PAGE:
This week there has been animated discussion about book covers. Concern over the truly awful feminised version of Sylvia Plath’s “The Bell Jar” went beyond merely that of taste.
Writer Nicole Elphick highlighted the concerns of many in her excellent analysis over at Daily Life:
The cover also illustrates a larger problem in how women’s literature is treated. By making the cover so explicitly, narrowly feminine in imagery, it assumes that if a woman writes something it will only be of interest to women and should only be marketed to women, as if somehow women are completely incapable of speaking to the breadth of human experience.
Elphick goes on to site author Jennifer Weiner on literary sexism in a 2010 interview she did for The Huffington Post: “I think it’s a very old and deep-seated double standard that holds that when a man writes about family and feelings, it’s literature with a capital L, but when a woman considers the same topics, it’s romance, or a beach book.” Amen.
However, some of the commentary on the new-look Anne of Green Gables cover (pictured below) is frankly ridiculous. Sure, the new look may feature a traditionally attractive blonde posing in an unnatural way, but to say she has a “come-hither” look, is a “bosomy vixen” and packaged to be like a “porn star” is crazy. She is wearing a high collared button up shirt for goodness sake! Crazy over-reactions like this do nothing to further the very real issue of the premature sexualisation of children and only undermine the valuable work being done in this area.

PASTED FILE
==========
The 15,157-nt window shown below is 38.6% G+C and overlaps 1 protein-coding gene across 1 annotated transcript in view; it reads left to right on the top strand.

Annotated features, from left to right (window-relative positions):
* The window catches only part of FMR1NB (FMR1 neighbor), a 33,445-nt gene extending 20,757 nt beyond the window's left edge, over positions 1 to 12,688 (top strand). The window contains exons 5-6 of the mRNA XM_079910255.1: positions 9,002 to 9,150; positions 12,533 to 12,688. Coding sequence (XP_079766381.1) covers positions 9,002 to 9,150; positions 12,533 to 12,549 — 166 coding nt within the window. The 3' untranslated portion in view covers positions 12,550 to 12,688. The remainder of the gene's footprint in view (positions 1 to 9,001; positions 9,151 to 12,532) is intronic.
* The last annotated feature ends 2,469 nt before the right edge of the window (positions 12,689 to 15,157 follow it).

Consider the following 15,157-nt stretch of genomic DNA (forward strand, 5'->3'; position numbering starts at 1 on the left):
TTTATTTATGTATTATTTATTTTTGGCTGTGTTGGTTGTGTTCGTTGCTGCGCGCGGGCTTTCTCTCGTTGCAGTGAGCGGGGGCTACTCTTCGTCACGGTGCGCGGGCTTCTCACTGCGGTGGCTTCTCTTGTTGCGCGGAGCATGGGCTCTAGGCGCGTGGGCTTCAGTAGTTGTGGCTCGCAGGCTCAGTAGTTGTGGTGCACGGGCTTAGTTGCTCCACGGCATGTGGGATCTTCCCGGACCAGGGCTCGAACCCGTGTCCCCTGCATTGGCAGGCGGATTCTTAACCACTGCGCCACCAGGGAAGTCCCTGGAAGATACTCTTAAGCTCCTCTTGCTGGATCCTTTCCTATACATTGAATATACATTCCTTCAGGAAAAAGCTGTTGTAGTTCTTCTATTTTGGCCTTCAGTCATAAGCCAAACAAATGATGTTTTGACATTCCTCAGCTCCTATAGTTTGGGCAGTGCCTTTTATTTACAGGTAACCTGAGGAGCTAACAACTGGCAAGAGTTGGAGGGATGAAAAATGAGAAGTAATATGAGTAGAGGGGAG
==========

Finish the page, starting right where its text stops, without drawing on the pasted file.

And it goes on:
I assume the publishers were hoping to update the look and appeal to the young Saddle Club audience with this version. Boring? Yep. Inappropriate to use a blonde rather than a red -head considering Anne is quite famous for the colour of her locks? Agreed. But let’s not start implying that girl’s bodies are innately dangerous and sexually provocative; that even in buttoned up shirts they could be leading people on ( “She’s asking for it by leaning back like that…”).
I’ve previously cautioned against over-reactions, and explained why they are so dangerous, over at The Hoopla.
Love to hear what you think of both covers…